“You only live once, but if you work it right, once is enough.”
Jane Goodall was my hero when I was younger. I always thought I would grow up to live in an African forest amongst the chimpanzees just like her. I had read her books, knew the names of her chimps, and had posters covering every inch of my walls with animals, notably monkeys of all kinds. I was an absolute fanatic, and apparently there is a little bit of that childhood love left in me. Everyday at four (in Richikesh) I visited the same spot where I knew a family of white monkeys always came. Sometimes I brought banana peels and other treats, and other times I just watched them wander and climb around as monkeys do. They are very docile, and didn’t care much if your approached them. The second you opened your bag though, they would all crowd around expecting a treat.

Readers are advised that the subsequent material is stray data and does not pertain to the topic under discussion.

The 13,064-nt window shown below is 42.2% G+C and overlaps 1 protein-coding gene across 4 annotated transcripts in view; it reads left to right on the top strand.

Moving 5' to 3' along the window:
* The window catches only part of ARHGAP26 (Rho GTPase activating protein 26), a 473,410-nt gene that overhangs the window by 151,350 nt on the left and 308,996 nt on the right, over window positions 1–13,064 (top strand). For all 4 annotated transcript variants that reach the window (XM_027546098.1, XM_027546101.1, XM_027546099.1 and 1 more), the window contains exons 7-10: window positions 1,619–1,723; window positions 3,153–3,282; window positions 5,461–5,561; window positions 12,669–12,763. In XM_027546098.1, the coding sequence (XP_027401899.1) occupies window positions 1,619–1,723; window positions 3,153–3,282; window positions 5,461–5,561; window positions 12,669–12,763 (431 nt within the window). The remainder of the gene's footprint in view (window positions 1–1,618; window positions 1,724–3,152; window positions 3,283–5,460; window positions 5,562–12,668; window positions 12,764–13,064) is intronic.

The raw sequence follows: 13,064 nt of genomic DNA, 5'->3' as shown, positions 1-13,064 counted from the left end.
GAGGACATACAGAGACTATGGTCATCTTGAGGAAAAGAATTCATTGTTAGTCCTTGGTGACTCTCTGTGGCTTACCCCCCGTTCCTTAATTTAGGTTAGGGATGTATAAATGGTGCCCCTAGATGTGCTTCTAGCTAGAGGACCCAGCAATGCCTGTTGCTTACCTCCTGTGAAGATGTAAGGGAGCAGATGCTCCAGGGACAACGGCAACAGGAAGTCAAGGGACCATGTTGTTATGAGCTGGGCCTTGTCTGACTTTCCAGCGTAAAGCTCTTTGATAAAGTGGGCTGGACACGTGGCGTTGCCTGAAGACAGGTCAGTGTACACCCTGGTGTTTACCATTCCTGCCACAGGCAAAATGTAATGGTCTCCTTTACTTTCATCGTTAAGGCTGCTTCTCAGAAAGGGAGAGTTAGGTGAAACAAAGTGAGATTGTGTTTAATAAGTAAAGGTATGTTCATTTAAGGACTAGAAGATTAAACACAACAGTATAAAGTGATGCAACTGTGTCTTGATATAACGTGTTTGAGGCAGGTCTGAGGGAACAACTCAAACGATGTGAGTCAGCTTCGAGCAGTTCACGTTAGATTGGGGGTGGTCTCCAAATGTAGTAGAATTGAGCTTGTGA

“I have never been attached to just one place. I don’t feel like that my home is the city where I was born.”
Richikesh has many Babas (or Sadhus), wandering Hindu monks who have no home and no past (obviously they have a past, but they live as if they have none). They do not live within society as most of us do, they have no processions, no family, and no job, and instead live their life in a spiritual manner. They often live in forests, caves, or temples, and sometimes, like in Richikesh, just on the street. There are 4-5 million today in India, and they are mostly respected by the rest of society. They receive donations from people as much of the community believes they help to burn off bad karma. Not everyone respects them though, there are many beggars, especially in holy pilgrimage sites, who now pose as Babas in order to be given money or a meal. Something I found surprising was the fact that these holy men smoke a lot of weed (called charrus here), since they believe Shiva, their God, adored the leaves of the plant. Another interesting thing I read is that Sadhus are legally considered dead in India, some of whom even attended their own funeral.
“We are born into a complex world. Its nature. Its history. Its cultures. Ours to absorb. We are small, but we are fearless. We explore, we question, we test the world. Young and unburdened, we are not afraid of the answers we might find…”